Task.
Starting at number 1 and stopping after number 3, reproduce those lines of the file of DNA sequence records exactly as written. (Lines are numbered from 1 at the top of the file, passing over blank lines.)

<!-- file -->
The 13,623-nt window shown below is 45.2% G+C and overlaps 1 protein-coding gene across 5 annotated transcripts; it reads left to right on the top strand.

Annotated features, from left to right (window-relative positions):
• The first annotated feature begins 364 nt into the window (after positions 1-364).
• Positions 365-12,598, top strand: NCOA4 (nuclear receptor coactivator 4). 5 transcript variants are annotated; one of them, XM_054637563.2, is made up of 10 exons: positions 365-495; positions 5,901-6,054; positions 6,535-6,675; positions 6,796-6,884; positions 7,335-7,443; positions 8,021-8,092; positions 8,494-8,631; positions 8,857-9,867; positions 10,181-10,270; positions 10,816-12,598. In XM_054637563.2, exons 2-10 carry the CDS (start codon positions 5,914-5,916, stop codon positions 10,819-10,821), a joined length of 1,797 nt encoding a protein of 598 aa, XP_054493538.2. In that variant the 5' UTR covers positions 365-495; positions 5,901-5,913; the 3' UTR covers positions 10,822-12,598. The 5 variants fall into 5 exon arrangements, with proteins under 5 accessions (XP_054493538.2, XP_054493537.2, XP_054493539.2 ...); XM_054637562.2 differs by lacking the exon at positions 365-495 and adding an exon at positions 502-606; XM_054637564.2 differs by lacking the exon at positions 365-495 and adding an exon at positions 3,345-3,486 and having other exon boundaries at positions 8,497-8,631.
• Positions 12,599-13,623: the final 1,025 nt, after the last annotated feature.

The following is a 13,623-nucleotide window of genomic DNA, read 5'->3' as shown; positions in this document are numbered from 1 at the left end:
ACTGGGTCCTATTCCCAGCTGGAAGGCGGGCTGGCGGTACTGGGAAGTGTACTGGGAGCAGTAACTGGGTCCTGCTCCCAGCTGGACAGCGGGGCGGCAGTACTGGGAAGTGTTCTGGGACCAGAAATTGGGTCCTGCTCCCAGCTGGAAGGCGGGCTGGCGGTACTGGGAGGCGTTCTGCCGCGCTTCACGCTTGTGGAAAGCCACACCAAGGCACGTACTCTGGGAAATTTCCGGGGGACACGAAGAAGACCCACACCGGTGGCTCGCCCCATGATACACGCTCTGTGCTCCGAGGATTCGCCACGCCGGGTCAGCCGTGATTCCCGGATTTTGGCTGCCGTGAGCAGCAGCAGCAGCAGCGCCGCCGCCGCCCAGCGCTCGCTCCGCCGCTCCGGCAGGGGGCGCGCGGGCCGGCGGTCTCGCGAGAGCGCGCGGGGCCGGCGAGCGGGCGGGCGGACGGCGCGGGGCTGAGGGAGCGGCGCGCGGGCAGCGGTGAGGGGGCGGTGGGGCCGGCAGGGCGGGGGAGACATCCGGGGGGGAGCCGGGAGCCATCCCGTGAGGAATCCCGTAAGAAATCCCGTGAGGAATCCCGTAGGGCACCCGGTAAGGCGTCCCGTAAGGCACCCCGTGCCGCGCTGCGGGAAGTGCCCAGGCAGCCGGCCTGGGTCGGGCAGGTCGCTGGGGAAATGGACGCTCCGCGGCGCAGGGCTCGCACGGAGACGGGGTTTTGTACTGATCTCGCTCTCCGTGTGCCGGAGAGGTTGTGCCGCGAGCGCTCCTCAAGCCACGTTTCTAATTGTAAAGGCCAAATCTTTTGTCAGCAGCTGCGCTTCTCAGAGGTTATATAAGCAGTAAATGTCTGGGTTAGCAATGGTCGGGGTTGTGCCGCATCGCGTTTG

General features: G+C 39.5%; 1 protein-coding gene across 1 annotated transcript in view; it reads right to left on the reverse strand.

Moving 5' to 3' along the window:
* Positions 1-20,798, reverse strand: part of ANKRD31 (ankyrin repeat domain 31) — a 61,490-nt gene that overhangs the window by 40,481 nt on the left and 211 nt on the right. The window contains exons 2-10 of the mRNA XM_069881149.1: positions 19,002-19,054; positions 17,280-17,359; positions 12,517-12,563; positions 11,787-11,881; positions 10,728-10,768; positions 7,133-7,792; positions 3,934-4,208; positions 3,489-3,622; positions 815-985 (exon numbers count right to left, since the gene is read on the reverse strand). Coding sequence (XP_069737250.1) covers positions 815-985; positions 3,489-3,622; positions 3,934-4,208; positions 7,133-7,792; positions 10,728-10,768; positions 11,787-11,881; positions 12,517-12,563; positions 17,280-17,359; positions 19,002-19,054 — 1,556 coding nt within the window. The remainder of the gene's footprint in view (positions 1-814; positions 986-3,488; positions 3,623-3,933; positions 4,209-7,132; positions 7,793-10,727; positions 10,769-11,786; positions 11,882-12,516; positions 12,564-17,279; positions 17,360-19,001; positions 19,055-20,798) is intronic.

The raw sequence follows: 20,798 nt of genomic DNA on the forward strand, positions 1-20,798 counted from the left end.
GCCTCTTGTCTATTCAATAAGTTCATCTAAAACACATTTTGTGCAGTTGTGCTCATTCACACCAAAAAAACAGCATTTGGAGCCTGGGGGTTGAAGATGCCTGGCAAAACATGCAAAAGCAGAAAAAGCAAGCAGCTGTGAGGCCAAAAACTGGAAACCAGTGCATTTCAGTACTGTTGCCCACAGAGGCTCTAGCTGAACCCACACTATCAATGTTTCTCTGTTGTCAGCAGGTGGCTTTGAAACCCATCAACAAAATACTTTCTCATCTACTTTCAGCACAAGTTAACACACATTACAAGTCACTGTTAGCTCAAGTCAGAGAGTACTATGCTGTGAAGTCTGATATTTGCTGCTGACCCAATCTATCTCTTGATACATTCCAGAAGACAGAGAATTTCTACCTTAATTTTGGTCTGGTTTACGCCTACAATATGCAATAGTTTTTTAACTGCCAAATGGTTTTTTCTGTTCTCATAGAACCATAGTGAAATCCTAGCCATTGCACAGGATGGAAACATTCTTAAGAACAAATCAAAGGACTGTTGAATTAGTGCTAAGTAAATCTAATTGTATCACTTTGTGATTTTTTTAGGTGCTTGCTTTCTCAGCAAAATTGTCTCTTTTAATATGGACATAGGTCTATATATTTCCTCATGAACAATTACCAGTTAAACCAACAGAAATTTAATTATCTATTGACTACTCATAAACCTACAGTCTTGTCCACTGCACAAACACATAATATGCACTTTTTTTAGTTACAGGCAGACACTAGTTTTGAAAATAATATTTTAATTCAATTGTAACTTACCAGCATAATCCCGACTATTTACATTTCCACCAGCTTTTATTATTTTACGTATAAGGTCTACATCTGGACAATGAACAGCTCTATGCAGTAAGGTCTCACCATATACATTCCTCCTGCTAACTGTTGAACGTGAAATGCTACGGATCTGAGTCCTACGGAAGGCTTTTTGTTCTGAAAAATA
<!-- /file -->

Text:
The 13,623-nt window shown below is 45.2% G+C and overlaps 1 protein-coding gene across 5 annotated transcripts; it reads left to right on the top strand.

Annotated features, from left to right (window-relative positions):
• The first annotated feature begins 364 nt into the window (after positions 1-364).